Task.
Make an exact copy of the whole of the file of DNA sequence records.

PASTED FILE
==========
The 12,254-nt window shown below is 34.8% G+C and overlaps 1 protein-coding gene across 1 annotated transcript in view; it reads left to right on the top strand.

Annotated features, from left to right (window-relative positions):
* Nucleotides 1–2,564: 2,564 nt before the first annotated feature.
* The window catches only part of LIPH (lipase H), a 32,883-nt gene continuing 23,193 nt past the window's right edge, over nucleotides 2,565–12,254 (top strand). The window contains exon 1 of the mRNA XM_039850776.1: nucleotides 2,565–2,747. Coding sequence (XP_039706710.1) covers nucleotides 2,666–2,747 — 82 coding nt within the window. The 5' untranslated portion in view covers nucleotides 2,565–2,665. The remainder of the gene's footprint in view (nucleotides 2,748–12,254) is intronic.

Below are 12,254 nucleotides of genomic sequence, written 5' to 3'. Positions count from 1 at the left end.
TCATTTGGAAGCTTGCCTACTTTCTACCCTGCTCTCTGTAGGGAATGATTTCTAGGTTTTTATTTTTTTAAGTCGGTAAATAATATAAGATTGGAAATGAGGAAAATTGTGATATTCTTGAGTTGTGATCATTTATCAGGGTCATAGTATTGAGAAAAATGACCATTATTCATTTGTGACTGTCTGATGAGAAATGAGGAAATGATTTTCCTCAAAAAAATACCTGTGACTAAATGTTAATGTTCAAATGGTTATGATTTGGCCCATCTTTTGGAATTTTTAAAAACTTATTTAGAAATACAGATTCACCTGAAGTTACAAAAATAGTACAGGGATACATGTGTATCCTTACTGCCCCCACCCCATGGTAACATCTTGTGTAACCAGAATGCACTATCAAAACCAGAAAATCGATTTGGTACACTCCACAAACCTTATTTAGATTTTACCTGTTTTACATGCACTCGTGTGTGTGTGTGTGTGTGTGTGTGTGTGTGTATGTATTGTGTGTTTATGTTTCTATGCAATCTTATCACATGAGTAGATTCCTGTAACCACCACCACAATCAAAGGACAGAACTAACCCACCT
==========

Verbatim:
The 12,254-nt window shown below is 34.8% G+C and overlaps 1 protein-coding gene across 1 annotated transcript in view; it reads left to right on the top strand.

Annotated features, from left to right (window-relative positions):
* Nucleotides 1–2,564: 2,564 nt before the first annotated feature.
* The window catches only part of LIPH (lipase H), a 32,883-nt gene continuing 23,193 nt past the window's right edge, over nucleotides 2,565–12,254 (top strand). The window contains exon 1 of the mRNA XM_039850776.1: nucleotides 2,565–2,747. Coding sequence (XP_039706710.1) covers nucleotides 2,666–2,747 — 82 coding nt within the window. The 5' untranslated portion in view covers nucleotides 2,565–2,665. The remainder of the gene's footprint in view (nucleotides 2,748–12,254) is intronic.

Below are 12,254 nucleotides of genomic sequence, written 5' to 3'. Positions count from 1 at the left end.
TCATTTGGAAGCTTGCCTACTTTCTACCCTGCTCTCTGTAGGGAATGATTTCTAGGTTTTTATTTTTTTAAGTCGGTAAATAATATAAGATTGGAAATGAGGAAAATTGTGATATTCTTGAGTTGTGATCATTTATCAGGGTCATAGTATTGAGAAAAATGACCATTATTCATTTGTGACTGTCTGATGAGAAATGAGGAAATGATTTTCCTCAAAAAAATACCTGTGACTAAATGTTAATGTTCAAATGGTTATGATTTGGCCCATCTTTTGGAATTTTTAAAAACTTATTTAGAAATACAGATTCACCTGAAGTTACAAAAATAGTACAGGGATACATGTGTATCCTTACTGCCCCCACCCCATGGTAACATCTTGTGTAACCAGAATGCACTATCAAAACCAGAAAATCGATTTGGTACACTCCACAAACCTTATTTAGATTTTACCTGTTTTACATGCACTCGTGTGTGTGTGTGTGTGTGTGTGTGTGTGTGTATGTATTGTGTGTTTATGTTTCTATGCAATCTTATCACATGAGTAGATTCCTGTAACCACCACCACAATCAAAGGACAGAACTAACCCACCT